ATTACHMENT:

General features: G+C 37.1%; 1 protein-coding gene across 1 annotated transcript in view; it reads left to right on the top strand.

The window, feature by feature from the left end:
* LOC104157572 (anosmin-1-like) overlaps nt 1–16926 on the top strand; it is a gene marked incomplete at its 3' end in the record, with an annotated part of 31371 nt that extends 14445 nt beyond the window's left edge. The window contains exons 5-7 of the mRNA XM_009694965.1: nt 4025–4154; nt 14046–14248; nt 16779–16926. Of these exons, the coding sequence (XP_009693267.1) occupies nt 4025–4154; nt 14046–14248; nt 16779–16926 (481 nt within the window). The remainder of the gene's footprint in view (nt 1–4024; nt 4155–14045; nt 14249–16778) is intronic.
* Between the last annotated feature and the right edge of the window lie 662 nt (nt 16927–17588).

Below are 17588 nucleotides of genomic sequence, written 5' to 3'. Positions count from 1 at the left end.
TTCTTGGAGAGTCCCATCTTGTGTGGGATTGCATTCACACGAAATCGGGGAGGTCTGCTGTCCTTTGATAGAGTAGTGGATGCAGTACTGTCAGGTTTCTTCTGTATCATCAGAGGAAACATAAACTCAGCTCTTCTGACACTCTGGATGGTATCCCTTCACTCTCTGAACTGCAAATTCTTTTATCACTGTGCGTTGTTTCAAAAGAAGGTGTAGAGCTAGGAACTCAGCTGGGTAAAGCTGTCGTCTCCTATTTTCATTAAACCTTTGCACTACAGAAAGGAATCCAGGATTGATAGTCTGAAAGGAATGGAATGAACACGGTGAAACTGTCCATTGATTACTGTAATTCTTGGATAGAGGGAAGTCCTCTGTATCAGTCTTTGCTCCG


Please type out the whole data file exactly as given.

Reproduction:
General features: G+C 37.1%; 1 protein-coding gene across 1 annotated transcript in view; it reads left to right on the top strand.

The window, feature by feature from the left end:
* LOC104157572 (anosmin-1-like) overlaps nt 1–16926 on the top strand; it is a gene marked incomplete at its 3' end in the record, with an annotated part of 31371 nt that extends 14445 nt beyond the window's left edge. The window contains exons 5-7 of the mRNA XM_009694965.1: nt 4025–4154; nt 14046–14248; nt 16779–16926. Of these exons, the coding sequence (XP_009693267.1) occupies nt 4025–4154; nt 14046–14248; nt 16779–16926 (481 nt within the window). The remainder of the gene's footprint in view (nt 1–4024; nt 4155–14045; nt 14249–16778) is intronic.
* Between the last annotated feature and the right edge of the window lie 662 nt (nt 16927–17588).

Below are 17588 nucleotides of genomic sequence, written 5' to 3'. Positions count from 1 at the left end.
TTCTTGGAGAGTCCCATCTTGTGTGGGATTGCATTCACACGAAATCGGGGAGGTCTGCTGTCCTTTGATAGAGTAGTGGATGCAGTACTGTCAGGTTTCTTCTGTATCATCAGAGGAAACATAAACTCAGCTCTTCTGACACTCTGGATGGTATCCCTTCACTCTCTGAACTGCAAATTCTTTTATCACTGTGCGTTGTTTCAAAAGAAGGTGTAGAGCTAGGAACTCAGCTGGGTAAAGCTGTCGTCTCCTATTTTCATTAAACCTTTGCACTACAGAAAGGAATCCAGGATTGATAGTCTGAAAGGAATGGAATGAACACGGTGAAACTGTCCATTGATTACTGTAATTCTTGGATAGAGGGAAGTCCTCTGTATCAGTCTTTGCTCCG